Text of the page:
In the deep shade at the end of the narrows, I squint skyward into a patch of sunlight, press a palm against the rock like I’m holding hands with a friend. It doesn’t feel like hell, or a kitchen. It seems strange to find a narrows here.
Back at the trailhead I make camp, pitch my tent below another fat, happy juniper, and fix dinner under the open hatch of my Forester. I drink beer from a glass bottle and the wind blows across the rim to whistle at me, tentative and low. The gnats thicken as the sun sinks into Sawtooth Canyon, and they nag me as I sit on the lid of the cooler and stare into the middle distance and eat. I tidy up and retreat to the mesh forcefield of my tent. I read borrowed books on wilderness until the daylight fades into a deep, sweet blue.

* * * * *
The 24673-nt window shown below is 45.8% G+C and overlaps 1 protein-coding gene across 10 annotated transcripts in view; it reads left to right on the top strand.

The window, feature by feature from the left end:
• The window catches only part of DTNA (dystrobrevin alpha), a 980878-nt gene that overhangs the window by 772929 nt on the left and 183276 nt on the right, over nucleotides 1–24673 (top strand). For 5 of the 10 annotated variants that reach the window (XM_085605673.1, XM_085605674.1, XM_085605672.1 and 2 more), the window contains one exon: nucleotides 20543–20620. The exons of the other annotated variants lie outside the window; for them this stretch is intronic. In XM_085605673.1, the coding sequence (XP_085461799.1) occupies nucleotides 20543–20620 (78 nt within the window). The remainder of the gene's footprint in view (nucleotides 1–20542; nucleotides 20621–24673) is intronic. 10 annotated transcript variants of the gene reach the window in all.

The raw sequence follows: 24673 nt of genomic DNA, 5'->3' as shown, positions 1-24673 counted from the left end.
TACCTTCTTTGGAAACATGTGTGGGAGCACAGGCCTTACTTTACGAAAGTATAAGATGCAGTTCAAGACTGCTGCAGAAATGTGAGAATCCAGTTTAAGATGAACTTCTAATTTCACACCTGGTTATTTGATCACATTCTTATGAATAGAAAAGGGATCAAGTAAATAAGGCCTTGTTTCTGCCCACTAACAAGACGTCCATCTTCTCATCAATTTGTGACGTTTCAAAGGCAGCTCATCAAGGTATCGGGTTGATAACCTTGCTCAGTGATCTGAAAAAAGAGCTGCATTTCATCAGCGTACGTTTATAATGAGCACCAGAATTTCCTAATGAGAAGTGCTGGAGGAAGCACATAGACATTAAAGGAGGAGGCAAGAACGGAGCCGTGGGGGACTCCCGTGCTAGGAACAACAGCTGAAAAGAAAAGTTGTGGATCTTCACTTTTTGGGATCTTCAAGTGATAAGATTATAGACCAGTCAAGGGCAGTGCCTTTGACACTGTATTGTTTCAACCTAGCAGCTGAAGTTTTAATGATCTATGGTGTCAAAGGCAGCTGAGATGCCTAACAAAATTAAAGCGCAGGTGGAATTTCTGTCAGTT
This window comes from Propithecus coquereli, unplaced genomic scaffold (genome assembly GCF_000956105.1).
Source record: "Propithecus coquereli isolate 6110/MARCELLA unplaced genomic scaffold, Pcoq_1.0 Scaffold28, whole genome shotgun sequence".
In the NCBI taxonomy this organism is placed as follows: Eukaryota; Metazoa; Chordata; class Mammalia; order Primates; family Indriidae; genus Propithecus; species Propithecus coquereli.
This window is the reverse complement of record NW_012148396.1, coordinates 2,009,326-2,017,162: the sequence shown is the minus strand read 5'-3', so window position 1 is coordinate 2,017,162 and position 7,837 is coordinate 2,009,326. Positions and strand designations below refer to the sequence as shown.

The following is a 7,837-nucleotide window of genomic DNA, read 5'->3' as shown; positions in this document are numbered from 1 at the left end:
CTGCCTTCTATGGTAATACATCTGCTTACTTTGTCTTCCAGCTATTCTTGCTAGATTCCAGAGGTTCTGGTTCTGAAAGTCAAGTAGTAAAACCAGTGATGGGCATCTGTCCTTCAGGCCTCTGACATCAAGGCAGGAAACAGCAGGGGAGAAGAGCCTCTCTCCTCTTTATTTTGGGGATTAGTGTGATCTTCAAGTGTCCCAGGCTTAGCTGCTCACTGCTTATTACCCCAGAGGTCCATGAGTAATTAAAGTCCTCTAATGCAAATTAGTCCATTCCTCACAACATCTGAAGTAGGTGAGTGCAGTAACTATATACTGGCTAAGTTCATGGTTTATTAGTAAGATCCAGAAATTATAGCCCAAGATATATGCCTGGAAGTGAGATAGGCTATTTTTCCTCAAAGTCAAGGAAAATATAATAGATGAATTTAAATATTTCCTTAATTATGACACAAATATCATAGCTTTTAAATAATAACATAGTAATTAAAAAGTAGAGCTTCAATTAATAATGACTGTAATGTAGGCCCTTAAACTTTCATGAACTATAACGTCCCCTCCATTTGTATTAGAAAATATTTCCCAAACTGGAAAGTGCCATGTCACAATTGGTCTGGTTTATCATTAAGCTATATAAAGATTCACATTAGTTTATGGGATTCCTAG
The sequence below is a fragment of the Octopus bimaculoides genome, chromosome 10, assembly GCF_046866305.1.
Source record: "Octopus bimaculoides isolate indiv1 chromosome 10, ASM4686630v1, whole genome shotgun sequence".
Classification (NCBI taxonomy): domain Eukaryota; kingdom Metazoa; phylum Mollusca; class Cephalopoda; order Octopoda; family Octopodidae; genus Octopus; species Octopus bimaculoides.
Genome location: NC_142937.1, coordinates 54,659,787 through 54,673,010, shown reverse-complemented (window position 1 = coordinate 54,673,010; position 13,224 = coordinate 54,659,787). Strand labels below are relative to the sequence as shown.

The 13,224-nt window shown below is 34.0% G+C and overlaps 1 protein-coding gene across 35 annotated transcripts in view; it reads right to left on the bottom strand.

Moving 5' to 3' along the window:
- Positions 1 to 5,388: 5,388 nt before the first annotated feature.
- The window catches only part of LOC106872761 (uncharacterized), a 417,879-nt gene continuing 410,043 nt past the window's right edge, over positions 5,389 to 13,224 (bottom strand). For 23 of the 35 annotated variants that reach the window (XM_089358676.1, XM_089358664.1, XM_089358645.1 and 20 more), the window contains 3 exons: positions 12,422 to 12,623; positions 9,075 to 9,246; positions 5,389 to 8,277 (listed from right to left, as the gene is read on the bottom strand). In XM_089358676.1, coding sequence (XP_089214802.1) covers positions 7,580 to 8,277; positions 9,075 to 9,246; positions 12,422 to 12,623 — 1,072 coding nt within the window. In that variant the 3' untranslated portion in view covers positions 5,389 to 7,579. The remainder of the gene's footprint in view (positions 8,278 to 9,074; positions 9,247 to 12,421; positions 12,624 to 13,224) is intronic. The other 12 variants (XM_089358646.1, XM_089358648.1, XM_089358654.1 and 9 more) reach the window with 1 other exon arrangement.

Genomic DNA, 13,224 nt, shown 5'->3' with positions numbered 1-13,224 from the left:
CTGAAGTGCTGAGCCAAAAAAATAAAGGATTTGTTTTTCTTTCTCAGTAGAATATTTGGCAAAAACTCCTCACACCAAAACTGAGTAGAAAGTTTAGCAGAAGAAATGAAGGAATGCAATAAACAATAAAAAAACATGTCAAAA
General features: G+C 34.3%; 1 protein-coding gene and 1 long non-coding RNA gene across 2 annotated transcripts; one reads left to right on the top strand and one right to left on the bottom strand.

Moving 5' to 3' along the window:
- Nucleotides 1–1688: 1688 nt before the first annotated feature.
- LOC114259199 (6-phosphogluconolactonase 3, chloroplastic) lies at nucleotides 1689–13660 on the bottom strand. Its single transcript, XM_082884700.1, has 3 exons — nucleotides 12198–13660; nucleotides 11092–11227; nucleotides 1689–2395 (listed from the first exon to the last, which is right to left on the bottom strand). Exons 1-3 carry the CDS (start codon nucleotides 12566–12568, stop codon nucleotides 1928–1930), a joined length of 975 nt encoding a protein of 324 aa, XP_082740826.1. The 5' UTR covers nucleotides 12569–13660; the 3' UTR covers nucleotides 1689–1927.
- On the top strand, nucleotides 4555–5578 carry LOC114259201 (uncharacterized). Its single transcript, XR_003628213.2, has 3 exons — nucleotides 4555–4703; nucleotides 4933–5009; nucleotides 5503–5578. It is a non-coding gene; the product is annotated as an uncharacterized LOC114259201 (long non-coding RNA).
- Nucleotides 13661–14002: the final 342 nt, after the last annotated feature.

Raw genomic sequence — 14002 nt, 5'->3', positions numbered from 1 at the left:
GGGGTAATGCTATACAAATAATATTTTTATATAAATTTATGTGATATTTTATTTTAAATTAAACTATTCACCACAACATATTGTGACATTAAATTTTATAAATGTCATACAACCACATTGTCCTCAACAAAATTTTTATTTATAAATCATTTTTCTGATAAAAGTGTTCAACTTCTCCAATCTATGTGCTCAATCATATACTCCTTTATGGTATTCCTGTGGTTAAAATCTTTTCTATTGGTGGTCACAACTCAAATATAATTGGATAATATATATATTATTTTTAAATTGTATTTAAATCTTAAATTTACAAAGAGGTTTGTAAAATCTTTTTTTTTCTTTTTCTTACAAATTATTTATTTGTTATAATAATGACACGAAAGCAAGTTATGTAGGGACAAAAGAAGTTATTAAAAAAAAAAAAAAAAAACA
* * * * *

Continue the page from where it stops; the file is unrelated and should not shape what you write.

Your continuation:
The next morning, hiking towards Notch Peak, I pause now and then to check my trajectory, flipping through the soft, fading pages of Hart’s guidebook. I can see why my Dad loves this guidebook so much— it’s literary, friendly, and written in studious avoidance of mileage and GPS coordinates. I crest the ridge and gaze out at 2,700 foot limestone cliffs, blasting skyward from the deep void of the valley below, and the yellow sweep of Tule Basin. Hart said it best: “The word cliff is one that has suffered a certain devaluation. Writers about scenery, myself included, use it a little freely to label any very steep, wall-like drop in the land. But here, under Notch Peak, are cliffs in truth, cliffs that are perfect, cliffs without qualification.”